If this happens, compounded by further delays to the National Broadband Plan, accessing high-speed internet could become even more difficult for thousands of homes and businesses, and those who rely on fixed wireless internet already may actually lose their existing connections. As we stand, thousands of homes and businesses dependent on existing fixed wireless connections are about to be put into limbo by the communications minister.

Over the past two years, we have advised the Government, the Communications Regulator and Minister for Communications Denis Naughten of the global shift to fixed wireless as a solution to deliver high-speed broadband to rural areas urging them, in the national interest, to safeguard part of the spectrum for fixed wireless, thereby assuring internet access for thousands of people into the future. To date, this has been ignored.

There are undeniable problems with Ireland’s internet infrastructure and these need to be addressed as a matter of urgency; but that doesn’t mean that the National Broadband Plan is the all-curing panacea. Indeed, assuming the most optimistic rollout of fibre, our own estimates suggest that there will still be roughly 200,000 homes and businesses that will need a fixed-wireless solution. If the spectrum for fixed wireless is no longer available, in addition to hindering the provision of real, workable solutions in a much shorter time frame, these homes and businesses could be the collateral damage of the Government’s blinkered view of broadband provision.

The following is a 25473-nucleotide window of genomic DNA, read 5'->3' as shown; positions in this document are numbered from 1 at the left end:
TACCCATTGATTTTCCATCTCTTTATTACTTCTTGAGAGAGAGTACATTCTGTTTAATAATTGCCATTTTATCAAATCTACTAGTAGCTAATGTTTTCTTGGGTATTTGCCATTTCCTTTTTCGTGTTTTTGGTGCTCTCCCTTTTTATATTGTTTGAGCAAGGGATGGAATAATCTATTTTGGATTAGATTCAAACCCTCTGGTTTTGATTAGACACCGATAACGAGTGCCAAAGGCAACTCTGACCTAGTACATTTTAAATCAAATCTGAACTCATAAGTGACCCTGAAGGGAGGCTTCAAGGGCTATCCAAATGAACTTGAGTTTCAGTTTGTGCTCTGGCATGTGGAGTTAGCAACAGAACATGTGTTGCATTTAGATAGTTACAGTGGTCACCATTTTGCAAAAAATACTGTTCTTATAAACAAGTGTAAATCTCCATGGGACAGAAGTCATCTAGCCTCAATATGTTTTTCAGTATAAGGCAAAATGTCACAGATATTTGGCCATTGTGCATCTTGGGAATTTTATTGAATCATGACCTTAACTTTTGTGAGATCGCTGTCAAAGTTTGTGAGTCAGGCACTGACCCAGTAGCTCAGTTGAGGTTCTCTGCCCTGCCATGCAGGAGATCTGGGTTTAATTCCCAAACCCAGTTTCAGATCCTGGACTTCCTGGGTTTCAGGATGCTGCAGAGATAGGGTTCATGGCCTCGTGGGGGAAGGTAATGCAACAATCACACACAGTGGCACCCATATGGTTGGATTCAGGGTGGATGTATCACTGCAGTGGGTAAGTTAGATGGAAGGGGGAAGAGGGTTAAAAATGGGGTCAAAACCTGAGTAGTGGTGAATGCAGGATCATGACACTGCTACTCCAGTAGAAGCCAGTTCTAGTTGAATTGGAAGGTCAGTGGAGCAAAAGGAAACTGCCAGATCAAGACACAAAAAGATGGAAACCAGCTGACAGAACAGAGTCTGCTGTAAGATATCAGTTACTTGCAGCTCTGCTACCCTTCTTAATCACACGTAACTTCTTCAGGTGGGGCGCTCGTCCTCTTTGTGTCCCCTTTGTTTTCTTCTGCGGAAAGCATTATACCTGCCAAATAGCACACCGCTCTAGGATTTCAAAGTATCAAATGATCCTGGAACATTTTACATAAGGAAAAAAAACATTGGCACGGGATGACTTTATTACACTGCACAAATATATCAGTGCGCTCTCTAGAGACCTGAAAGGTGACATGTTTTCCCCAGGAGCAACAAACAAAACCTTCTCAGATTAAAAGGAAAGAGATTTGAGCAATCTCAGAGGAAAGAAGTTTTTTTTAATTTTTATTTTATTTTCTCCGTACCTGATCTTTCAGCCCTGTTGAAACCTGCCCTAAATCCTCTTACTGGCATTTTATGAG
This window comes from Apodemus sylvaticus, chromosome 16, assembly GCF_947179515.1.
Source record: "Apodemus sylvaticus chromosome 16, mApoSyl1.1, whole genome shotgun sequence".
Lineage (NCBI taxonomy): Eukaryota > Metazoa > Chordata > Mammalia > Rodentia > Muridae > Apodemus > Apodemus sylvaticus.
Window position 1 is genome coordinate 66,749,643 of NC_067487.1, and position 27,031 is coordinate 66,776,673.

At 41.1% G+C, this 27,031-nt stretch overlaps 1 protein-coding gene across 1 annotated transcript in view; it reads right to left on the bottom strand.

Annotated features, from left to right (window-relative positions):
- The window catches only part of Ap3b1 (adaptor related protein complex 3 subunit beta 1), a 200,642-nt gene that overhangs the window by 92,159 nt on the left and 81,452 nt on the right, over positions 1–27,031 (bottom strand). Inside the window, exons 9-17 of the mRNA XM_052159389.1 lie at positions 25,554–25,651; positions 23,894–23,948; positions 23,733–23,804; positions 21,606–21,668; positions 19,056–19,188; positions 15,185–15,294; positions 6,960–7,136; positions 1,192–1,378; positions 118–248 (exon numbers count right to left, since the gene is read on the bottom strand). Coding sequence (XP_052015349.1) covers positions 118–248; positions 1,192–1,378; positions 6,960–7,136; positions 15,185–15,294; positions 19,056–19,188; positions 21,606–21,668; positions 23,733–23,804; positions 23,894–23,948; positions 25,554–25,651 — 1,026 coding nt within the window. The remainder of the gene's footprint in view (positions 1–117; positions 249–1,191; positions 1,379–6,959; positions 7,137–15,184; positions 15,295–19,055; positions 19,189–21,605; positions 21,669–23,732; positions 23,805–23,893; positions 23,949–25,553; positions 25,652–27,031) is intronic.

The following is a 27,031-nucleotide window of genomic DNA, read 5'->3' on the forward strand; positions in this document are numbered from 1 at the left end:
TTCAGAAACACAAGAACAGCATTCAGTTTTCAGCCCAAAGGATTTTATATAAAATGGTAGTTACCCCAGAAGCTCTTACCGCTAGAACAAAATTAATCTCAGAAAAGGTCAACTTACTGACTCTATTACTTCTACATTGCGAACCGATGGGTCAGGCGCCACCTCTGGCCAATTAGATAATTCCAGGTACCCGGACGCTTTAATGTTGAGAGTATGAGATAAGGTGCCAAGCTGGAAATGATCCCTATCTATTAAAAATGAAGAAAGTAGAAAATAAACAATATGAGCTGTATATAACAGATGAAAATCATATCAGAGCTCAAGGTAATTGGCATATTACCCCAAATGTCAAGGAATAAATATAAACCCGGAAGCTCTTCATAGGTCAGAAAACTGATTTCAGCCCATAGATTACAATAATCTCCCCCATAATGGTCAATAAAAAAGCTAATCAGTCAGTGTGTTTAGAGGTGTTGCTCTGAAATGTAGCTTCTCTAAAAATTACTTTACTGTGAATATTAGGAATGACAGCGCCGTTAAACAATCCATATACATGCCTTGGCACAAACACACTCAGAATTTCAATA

Tech multinationals and other national governments are reconsidering fibre fundamentalism, and we should be doing the same. A refusal to rationally examine the National Broadband Plan and explore more economic alternatives will see us locked into a costly project for decades to come, especially if wireless providers are forced out of the market. Creating a new financial black hole, like Irish Water, is not desirable for either the public or the Government. By 2023, it’ll be too late to say we got it wrong.

Catch the full article here in the Irish Independent
– Copyright Brian O’Donohoe


Areas of Cork among slowest for broadband

New data this week revealed the Cork has some of the worst areas in the country for broadband speeds.